after reading his new book, "the adderall diaries" -- which begins with a possible murder and winds its way to a certain one -- i wasnt sure what kind of guy i'd be meeting for my interview at alcove cafe in los feliz. this is a man with numerous drug episodes, childhood years in rough group homes, a heroin OD after a year of stripping, and a career of what i will call "unconventional" sexuality.

but the writer ended up being well-adjusted, an engaging conversationalist, and, like his very fine memoir, without an ounce of either self-pity or self-indulgence.

here is my LATimes story on elliott.

i'll just say one more word about the book, which is subtitled "a memoir of moods, masochism and murder": i dont tend to read books about addiction, psychological flameouts, kinky sex, etc -- i outgrew my interest in the demimonde (as well as alliteration) in my 20s. but elliott's memoir is so crafted, so precisely distilled, so damned well written, it comes up with a blend of apollo and dionysus of the sort i have very rarely seen.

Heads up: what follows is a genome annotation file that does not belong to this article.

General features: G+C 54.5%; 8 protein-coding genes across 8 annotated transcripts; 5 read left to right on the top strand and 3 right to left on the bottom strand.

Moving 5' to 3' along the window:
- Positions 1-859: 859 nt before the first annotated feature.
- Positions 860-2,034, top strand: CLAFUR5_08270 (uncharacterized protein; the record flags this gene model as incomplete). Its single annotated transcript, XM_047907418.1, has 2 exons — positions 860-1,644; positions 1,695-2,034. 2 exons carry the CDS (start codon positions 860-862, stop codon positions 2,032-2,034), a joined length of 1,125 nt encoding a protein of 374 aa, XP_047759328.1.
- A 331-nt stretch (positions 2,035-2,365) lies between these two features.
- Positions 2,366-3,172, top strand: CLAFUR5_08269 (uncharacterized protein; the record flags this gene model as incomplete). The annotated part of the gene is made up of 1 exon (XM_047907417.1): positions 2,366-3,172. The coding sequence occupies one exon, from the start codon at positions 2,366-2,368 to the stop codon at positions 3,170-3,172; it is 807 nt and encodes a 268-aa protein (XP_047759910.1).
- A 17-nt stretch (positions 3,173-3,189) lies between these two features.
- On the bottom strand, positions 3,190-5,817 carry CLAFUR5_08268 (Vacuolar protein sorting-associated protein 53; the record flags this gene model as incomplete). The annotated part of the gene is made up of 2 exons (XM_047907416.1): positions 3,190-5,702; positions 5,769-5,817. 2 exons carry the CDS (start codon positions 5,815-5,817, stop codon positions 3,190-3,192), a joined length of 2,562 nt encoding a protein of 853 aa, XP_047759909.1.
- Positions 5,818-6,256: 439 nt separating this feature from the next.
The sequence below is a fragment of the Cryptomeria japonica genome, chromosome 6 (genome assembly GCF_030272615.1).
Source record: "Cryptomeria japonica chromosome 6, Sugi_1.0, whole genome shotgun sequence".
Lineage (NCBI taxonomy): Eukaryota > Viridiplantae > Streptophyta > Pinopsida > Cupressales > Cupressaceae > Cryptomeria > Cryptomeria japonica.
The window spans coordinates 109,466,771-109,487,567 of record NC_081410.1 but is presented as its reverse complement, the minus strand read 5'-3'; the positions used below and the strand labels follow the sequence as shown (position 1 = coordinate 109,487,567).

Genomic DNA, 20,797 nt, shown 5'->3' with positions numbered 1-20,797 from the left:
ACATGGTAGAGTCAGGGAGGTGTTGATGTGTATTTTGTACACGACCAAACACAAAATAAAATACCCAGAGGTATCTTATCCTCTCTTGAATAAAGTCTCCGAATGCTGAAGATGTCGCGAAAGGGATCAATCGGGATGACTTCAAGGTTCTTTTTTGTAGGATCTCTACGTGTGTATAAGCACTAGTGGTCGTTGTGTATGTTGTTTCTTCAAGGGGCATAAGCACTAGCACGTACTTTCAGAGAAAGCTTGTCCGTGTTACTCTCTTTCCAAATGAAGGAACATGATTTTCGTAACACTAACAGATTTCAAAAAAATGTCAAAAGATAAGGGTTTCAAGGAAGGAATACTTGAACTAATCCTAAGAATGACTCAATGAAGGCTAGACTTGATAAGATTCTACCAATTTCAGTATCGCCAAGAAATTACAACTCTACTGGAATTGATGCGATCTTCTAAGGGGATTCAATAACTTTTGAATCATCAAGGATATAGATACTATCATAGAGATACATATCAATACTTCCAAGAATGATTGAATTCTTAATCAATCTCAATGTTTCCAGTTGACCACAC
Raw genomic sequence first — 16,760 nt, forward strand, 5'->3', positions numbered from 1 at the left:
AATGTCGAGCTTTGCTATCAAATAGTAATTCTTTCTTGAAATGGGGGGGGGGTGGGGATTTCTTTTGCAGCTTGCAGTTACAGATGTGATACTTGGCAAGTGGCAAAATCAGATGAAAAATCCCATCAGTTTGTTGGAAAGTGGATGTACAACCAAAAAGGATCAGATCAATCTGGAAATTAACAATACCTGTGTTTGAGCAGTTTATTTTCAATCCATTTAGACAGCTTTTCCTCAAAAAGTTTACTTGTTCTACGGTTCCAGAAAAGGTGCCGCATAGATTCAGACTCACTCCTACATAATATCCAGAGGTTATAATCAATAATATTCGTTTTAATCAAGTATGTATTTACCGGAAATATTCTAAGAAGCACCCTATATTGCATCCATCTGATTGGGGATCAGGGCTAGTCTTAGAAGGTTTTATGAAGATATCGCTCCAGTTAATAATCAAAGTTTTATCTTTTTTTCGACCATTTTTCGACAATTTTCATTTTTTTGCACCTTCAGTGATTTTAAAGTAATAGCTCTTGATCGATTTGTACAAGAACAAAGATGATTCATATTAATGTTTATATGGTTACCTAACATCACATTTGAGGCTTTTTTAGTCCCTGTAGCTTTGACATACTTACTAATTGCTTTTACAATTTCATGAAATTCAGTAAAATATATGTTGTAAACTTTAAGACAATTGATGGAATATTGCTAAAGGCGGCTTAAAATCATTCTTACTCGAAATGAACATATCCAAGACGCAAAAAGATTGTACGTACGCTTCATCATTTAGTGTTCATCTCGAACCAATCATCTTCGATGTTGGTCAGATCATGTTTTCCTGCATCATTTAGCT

i also urge everyone to check out the blog he runs with a gang of other literati, the rumpus. today elliott has a new post about liz phair.

Photo Credit: Lydia Lunch

Sunday, November 1, 2009

Sigmund Freud vs. Britney Spears

WHEN i heard that a biographer had gone into therapy impersonating britney spears (that's the way it was teed up to me), i thought, this guy must be very cynical, or have really bad taste in music. or maybe both.

but the young biographer i met at a cafe in venice beach was an engaging, earnest lad from a small town in yorkshire who had made unorthodox use of a therapist to gain insight into the mind of the pop princess who had denied him the more traditional kind of access. (and steve dennis, who makes his living as a ghostwriter, ends up being a fan of singer songwriters like bon iver and david gray.)

does this method work? that's the question i put to a small panel of experts. dennis himself points out that meryl streep never met julia child, but was still able to render her with sympathy in "julie and julia."

here is my story from the LATimes. my favorite moment is when dennis called his british publisher, explaining his idea of therapy-by-proxy, and got a strange silence on the line. then: "you really have been in L.A. too long. forget the herbalist and soy lattes -- this is a step too far."

Photo by Max Halberstadt